WASHINGTON - (KRT) - A splintered Supreme Court took another swipe at the landmark Miranda ruling Tuesday, saying the right to remain silent doesn't
apply when authorities aggressively - or even coercively - interrogate someone they're not prosecuting,
Oliverio Martinez thought he was dying in 1997 after an Oxnard, Calif., police officer shot him five times in the face, legs and back.
He begged another officer to stop questioning him as he waited for medical treatment.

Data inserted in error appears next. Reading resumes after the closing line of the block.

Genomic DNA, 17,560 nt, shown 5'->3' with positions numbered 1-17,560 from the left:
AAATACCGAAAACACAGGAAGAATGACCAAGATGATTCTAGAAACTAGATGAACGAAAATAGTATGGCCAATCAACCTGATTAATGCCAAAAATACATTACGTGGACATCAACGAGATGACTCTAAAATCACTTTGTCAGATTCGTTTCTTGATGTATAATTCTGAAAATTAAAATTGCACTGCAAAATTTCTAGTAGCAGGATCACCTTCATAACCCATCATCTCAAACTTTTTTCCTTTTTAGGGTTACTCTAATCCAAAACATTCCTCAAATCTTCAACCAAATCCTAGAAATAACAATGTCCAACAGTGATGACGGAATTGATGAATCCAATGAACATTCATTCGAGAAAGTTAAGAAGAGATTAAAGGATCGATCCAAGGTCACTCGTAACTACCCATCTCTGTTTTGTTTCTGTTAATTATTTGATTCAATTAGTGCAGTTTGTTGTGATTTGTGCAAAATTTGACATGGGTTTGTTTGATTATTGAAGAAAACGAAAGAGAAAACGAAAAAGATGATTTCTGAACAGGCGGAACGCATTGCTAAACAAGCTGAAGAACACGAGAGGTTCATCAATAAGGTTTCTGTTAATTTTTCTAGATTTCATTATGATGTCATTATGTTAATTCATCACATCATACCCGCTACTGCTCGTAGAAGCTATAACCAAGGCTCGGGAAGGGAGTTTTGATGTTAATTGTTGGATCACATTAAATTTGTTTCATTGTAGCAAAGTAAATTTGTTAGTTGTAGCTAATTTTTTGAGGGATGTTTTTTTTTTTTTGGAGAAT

A four-justice plurality said the officer's refusal to stop didn't violate Martinez's Fifth Amendment rights against self-incrimination, because he
was never charged with a crime. But a majority of the court said the relentless questioning of Martinez under the circumstances could have violated
his 14th Amendment rights to due process, because it could be compared to torturing him.